Little did I know, Today was the last day of the 'Diablo II: Resurrected' closed alpha. What has that to do with my crc32 blog post you may ask? Well, Blizzard Entertainment is not only the developer of the Warcraft series, including World of Warcraft, which my crc32 blog post bypass was all about. But they also are the developers of the Diablo series.
'Diablo II: Resurrected' is basically a remake of Diablo II, so it seems like they not only copy-paste a 20y/old game, but they also happend to copy-pasted their existing anti-cheating modules.
This is where I started connecting the dots, people tried to copy-paste my anti-anti-cheating tool so that they could defeat a copy-paste anti-cheating inside a copy-paste game. Makes sense, right?
According to this Ownedcore Thread, user King48488 claims to be able to unlock offline mode, yet he does not explain how to patch.
Unfortunately, Diablo II: Resurrected comes with an improved anti-cheating system that is protecting the game's codebase from modifications. People often apply small modifications to the game code to alter its behavior, this is often referred to as 'patching' or 'modding'.
Obtaining the game
After multiple people asking me to update my crc32 bypass for Diablo II: Resurrected I decide why not, it could be a nice and educative challenge. So after I purchased a pre-order of the game, I noticed that people were sharing a tool that was used to download the game directly from the CDN. Meaning that, instead of pre-ordering the game, you could just use Blizzard's own CDN and just download the game files from it. This may sound useless, but oh boi does that become interesting once you are able to patch the game and unlock offline game modes without a license.
Defeating the Anti-Cheating
Once I got my game installed, it was pretty useless. My game launches, tells me I don't have access to the technical alpha and then exits. The good thing for me is that the anti-cheating gets initialized at game startup, so I could start working on bypassing the anti-cheating just fine.
Since I already patched the crc32 checks for World of Warcraft, it only took me a couple of hours to port it to the Diablo II: Resurrected game. After pulling a one-nighter I managed to update the raw assembly code for the crc32 hook and figured out that I also had to remap the game back to its original state after I was done patching. That was something I did not do in the previous version because there was no need for it, until now.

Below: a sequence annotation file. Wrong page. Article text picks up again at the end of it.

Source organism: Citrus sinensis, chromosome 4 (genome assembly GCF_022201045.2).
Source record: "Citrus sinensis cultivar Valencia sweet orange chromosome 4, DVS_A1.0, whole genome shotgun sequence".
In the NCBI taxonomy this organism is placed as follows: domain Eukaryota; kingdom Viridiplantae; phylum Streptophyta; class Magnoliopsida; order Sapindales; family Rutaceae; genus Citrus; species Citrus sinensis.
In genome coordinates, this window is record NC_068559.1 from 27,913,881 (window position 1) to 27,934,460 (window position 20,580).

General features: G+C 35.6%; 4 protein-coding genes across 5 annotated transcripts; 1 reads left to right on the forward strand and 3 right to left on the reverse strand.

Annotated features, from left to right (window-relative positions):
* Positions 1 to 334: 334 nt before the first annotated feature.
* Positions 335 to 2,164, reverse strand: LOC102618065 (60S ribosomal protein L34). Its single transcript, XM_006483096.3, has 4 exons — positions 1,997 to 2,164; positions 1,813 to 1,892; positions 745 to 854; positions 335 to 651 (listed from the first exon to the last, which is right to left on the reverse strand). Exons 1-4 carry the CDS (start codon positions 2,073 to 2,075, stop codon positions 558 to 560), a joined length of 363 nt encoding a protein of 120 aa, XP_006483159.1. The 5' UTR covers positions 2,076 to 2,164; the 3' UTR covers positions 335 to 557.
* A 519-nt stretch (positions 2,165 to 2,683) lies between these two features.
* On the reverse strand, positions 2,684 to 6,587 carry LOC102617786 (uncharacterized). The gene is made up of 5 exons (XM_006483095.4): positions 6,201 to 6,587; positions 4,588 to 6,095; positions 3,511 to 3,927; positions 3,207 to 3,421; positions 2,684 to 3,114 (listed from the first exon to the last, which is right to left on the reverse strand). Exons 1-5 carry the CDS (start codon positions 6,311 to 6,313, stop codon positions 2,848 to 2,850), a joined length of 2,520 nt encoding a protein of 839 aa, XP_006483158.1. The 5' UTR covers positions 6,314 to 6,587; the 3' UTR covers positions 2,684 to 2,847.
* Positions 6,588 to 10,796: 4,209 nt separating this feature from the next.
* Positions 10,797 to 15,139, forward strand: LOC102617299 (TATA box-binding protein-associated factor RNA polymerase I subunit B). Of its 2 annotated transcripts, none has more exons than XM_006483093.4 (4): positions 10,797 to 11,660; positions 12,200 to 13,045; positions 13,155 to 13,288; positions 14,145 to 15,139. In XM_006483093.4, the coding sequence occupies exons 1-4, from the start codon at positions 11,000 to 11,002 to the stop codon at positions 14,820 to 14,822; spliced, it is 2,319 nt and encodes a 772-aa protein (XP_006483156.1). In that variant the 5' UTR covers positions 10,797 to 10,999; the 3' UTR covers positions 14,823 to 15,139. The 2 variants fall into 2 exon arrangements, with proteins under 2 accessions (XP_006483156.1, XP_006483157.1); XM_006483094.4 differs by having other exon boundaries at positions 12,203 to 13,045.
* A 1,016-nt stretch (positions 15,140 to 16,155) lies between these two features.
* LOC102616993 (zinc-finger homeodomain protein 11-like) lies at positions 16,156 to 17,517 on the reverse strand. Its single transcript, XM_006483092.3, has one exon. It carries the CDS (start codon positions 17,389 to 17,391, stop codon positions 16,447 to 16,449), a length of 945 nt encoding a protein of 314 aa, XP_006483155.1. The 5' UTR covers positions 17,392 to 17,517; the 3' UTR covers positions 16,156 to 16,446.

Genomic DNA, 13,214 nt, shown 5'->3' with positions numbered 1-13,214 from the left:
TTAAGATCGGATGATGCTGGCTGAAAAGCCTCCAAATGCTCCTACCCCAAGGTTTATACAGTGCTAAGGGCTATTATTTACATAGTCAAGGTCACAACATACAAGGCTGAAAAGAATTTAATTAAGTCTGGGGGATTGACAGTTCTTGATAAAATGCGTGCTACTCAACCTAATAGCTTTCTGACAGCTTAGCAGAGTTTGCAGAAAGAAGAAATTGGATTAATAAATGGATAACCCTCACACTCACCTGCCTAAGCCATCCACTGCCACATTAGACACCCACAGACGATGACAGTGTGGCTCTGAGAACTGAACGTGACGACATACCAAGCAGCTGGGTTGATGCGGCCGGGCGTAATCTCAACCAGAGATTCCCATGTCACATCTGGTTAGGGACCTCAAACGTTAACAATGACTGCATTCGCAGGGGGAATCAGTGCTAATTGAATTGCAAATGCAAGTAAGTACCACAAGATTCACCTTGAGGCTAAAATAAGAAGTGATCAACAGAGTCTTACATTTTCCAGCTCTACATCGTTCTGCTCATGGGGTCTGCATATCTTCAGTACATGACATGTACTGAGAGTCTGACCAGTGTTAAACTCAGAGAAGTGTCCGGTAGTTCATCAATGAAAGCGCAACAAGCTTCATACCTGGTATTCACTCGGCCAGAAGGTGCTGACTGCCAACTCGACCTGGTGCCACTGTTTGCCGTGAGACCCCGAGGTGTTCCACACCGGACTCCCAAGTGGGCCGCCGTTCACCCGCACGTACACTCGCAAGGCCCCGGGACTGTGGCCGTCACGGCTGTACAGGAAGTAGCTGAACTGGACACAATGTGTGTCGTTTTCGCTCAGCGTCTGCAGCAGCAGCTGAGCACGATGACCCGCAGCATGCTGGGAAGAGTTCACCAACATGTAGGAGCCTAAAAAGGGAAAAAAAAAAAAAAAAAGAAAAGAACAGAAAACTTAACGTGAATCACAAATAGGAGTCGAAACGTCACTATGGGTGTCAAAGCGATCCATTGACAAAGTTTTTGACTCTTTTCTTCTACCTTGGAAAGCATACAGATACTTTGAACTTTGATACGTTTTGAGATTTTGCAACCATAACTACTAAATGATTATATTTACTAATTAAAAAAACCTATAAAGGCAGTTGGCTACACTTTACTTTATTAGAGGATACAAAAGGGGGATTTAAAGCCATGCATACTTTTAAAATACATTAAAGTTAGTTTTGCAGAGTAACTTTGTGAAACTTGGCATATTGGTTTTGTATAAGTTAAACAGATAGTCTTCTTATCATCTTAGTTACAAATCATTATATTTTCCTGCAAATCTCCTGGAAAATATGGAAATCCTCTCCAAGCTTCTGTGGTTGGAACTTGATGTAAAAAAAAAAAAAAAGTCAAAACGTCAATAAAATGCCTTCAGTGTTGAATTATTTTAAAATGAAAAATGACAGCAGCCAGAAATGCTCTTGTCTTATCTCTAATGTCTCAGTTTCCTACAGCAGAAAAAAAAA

Unlocking Offline Mode
According to that one Ownedcore Thread, it was not possible to play single player mode after a character was created. That issue had something to do with the save file that gets created when the player 'save & exits' the game. This and a few other problems have later on been fixed and have now become part of a new project called D2ROffline.
Project D2ROffline is all about modding and patching Diablo II: Resurrected, right now the main focus is unlocking as much of the alpha content as possible, such as unlocking classes that should not have been playable during the technical alpha. Go check it out on GitHub.
Unlocking Multiplayer Mode
I don't know about you but I get bored when I play with myself for too long, so I started reversing the game and looked into how multiplayer works. The game has an option to do 'local multiplayer', which allows one client to be a host while other clients connect to the host.
Unfortunately, the host kept crashing every time a client tried to join the host. This was quickly fixed after patching out a stack corruption check, surprisingly the game ran stable enough without that check. After someone leaked my patcher I started hosting a server and tweeted the host address and before I knew a bunch of strangers start logging into my game and we had an amazing time fighting Diablo's minions!
Next Level Multiplayer
It's all fun and games until you have to turn off your game resulting in a host that is no longer reachable. This especially sucks because there is no official game server online and this multiplayer feature should not even be available... not even to the technical alpha testers.
But that doesn't stop me from creating my very own server emulator that I can run and host in the cloud on a Linux VPS. Right now the server emulation project is in a very early stage, but you can already check it out at d2rga.net. Not only does it display a website, it is also the URL where the game server emulator is hosted.
If that's not enough, I also managed to make my server emulator backward compatible with the old Diablo II game client, thanks to Blizzard for copy-pasting the game core, resulting in backward compatibility for my server emulator, cheers!
This article is for educational purposes only.
NOTE: Diablo II and Diablo II: Resurrected are registered trademarks of Blizzard Entertainment. This project is not affiliated with Blizzard Entertainment in any way.